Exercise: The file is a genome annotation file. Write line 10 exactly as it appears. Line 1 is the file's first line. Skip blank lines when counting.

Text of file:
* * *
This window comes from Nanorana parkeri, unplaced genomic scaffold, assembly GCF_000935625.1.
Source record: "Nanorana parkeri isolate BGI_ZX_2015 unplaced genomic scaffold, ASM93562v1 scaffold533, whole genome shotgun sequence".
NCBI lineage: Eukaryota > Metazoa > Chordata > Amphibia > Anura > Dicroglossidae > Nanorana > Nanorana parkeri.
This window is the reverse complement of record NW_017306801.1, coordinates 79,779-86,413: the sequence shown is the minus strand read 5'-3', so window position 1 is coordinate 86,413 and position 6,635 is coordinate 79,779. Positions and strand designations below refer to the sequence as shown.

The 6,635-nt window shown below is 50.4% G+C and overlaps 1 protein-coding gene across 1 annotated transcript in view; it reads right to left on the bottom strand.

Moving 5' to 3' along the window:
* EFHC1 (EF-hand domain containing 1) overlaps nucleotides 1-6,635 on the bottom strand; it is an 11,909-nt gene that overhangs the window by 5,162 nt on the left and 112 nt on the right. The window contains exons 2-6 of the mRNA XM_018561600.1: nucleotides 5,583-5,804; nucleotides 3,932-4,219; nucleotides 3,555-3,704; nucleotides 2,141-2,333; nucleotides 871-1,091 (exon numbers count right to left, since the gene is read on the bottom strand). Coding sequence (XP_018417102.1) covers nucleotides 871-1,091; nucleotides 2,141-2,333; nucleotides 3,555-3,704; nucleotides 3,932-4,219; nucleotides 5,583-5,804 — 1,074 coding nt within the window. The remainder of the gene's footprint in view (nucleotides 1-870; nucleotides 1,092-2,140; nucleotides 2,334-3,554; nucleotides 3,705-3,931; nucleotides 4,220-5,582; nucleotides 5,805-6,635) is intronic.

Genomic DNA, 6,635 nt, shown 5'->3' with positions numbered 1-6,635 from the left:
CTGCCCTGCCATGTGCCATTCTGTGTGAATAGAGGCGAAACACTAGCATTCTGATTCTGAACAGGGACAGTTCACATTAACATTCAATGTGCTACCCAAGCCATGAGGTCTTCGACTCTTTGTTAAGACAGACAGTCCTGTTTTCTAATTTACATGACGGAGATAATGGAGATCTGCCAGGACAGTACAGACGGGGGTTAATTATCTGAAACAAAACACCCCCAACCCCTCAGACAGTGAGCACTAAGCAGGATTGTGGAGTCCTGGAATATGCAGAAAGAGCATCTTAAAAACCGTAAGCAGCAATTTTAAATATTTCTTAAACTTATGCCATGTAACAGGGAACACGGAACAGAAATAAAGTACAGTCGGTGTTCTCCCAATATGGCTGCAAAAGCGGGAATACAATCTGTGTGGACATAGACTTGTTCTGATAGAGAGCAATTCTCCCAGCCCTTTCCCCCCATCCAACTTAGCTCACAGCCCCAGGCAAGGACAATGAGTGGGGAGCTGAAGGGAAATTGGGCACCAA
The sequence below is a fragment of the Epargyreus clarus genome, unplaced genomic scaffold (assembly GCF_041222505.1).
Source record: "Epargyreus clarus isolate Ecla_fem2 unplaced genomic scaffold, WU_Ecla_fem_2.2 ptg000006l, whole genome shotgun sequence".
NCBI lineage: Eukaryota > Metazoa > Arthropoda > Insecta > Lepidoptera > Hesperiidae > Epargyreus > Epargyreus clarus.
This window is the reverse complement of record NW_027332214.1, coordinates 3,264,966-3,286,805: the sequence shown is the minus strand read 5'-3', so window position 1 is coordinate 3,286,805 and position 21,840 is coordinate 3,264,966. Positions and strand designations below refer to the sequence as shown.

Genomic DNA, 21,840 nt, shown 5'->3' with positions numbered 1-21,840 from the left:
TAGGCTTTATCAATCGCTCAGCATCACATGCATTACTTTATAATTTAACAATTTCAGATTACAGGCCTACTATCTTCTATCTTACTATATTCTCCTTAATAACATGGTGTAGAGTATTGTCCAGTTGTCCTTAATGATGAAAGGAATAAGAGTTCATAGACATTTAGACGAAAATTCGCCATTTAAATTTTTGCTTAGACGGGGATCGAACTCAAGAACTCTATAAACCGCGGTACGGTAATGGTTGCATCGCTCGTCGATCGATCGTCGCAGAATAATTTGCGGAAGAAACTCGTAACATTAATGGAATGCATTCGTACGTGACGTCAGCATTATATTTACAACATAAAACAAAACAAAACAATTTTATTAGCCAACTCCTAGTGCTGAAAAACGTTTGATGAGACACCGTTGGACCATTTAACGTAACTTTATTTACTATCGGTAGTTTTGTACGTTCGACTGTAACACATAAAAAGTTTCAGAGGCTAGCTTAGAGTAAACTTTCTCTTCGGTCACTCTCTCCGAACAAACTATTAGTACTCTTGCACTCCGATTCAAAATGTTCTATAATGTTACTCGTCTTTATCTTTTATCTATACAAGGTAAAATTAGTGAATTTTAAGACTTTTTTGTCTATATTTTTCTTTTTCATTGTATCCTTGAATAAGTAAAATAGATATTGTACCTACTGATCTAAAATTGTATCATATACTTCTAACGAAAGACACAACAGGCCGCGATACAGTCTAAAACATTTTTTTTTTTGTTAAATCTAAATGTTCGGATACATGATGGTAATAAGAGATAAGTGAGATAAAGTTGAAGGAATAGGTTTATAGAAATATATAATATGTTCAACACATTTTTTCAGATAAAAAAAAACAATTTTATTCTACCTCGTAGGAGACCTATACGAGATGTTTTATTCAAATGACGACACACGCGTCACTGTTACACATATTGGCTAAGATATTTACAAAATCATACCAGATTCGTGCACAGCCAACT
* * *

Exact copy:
The sequence below is a fragment of the Epargyreus clarus genome, unplaced genomic scaffold (assembly GCF_041222505.1).